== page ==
BURKE: Today’s not about making commitments. Our style is not to just land and begin consultation with the announcement. What today is about is working through issues and then we go through how to deal with them in an orderly way and we’ll be making any announcements closer to the election.

REPORTER: So you like the idea of moving the University of Tasmania into, closer to the city centre?

BURKE: The concept of the expansion of places and the concept of having pathways for people who otherwise might not have thought that they’d end up with a university degree itself: they’re all very valuable proposals and proposals that really spell a whole lot of opportunities for Launceston.

Importantly, as well, it’s a proposal that deals with what Labor’s been talking about for a long time now, which is making sure that we’re training people for the jobs of the future. Now we want to make sure, obviously, that we don’t lose research capacity. We want to make sure we don’t lose the degree-conferring part of the institution here in Launceston. But the expansion and the pathways programme that is part of it has deep merit. Exactly how we would promise to interact with that is something we’ll make announcements about further down the track.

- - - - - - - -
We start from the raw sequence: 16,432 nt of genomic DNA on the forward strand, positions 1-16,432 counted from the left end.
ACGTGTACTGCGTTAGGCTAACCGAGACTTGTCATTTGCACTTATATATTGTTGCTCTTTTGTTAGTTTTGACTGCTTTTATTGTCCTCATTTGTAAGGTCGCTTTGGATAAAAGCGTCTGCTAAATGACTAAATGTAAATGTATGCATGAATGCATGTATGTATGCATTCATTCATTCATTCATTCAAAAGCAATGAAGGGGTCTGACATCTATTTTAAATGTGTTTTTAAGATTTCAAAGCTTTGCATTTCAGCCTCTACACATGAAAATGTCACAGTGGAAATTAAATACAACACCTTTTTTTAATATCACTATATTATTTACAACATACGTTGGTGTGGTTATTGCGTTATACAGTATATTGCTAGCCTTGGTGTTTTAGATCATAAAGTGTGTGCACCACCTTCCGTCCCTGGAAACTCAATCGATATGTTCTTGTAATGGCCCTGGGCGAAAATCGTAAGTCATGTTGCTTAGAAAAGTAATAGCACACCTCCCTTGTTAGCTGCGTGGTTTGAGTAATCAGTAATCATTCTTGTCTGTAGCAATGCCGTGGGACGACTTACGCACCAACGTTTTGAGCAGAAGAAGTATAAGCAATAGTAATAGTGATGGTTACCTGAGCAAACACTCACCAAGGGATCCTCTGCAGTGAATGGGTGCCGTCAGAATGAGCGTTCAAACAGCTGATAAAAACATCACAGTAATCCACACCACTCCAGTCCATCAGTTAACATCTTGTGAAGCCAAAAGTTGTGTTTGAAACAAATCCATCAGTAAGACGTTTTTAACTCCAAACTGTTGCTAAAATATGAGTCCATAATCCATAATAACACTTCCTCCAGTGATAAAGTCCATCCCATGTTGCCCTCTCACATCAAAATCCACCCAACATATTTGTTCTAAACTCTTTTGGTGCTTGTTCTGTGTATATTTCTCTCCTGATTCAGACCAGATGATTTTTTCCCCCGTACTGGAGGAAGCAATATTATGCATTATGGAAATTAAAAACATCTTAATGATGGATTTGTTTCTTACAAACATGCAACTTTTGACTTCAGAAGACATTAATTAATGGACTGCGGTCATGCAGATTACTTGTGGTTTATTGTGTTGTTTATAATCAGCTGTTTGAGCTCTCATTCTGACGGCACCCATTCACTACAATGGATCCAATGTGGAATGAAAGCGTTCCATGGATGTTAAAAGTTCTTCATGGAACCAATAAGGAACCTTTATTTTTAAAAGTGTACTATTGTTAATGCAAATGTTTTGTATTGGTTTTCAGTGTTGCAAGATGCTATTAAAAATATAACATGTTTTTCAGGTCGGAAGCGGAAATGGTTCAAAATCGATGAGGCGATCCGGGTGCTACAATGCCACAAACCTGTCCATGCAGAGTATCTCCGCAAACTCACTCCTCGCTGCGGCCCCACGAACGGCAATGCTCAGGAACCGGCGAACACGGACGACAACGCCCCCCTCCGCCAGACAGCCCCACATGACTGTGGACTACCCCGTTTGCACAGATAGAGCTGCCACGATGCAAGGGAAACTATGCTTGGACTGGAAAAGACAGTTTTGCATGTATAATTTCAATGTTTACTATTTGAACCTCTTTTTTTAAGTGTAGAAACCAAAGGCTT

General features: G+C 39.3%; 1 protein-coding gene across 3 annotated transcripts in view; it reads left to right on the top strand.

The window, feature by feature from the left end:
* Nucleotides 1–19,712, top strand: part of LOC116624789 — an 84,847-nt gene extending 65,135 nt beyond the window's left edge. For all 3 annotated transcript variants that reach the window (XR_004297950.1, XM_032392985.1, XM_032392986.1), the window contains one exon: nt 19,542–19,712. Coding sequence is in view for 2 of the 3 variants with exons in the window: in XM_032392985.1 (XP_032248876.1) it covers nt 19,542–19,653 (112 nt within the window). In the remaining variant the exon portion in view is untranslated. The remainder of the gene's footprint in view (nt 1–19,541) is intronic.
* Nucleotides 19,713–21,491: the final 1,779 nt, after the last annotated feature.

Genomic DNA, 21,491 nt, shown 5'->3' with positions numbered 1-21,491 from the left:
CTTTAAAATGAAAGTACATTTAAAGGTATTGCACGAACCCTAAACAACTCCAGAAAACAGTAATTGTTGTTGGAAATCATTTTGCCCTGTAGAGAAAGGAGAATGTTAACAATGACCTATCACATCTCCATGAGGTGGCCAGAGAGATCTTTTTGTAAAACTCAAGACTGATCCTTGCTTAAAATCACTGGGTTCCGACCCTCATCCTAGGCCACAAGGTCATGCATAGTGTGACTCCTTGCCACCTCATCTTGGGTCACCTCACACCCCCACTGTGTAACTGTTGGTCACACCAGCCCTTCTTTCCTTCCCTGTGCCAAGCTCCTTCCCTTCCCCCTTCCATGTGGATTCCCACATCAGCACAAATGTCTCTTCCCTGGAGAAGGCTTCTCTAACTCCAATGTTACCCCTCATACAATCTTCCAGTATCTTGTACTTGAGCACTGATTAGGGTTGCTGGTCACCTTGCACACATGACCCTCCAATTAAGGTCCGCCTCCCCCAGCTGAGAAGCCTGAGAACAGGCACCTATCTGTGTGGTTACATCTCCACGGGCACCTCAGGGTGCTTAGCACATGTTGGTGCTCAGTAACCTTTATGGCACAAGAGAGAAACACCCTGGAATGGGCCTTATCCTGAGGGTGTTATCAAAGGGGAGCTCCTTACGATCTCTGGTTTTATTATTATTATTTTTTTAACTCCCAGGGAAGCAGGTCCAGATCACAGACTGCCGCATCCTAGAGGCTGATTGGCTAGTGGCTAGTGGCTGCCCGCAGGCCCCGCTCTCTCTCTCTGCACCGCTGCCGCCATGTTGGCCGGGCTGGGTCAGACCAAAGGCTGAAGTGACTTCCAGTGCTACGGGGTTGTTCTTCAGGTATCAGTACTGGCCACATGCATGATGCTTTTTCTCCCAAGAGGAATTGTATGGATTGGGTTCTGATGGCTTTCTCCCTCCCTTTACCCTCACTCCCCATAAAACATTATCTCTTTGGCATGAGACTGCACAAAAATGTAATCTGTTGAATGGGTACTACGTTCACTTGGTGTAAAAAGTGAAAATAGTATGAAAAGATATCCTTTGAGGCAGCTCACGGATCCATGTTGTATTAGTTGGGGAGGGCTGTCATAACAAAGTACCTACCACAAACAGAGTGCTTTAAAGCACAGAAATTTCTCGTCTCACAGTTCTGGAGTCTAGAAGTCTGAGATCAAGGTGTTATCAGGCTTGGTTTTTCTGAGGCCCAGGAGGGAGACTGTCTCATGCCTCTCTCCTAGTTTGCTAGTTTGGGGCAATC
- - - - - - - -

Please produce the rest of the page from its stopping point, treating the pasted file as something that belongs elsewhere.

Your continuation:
REPORTER: Mr Burke, you touched on the Government’s estimates of Labor’s funding promises. It says that Labor has announced ten billion dollars’ new spending since the May Budget and that amounts to a fifty-seven million dollar black hole. How are you going to pay for your new funding promises?

BURKE: Well as I say, you refer to the ten billion dollar figure. $3.5 billion of that, for example, is the small business tax cut I referred to, which we had put forward as something that would only be workable if there were bipartisan support. So if Mathias Cormann is saying that is now happening, it can only be that he’s offering bipartisan support for it, in which case there is no difference between the Government’s numbers and ours on that measure.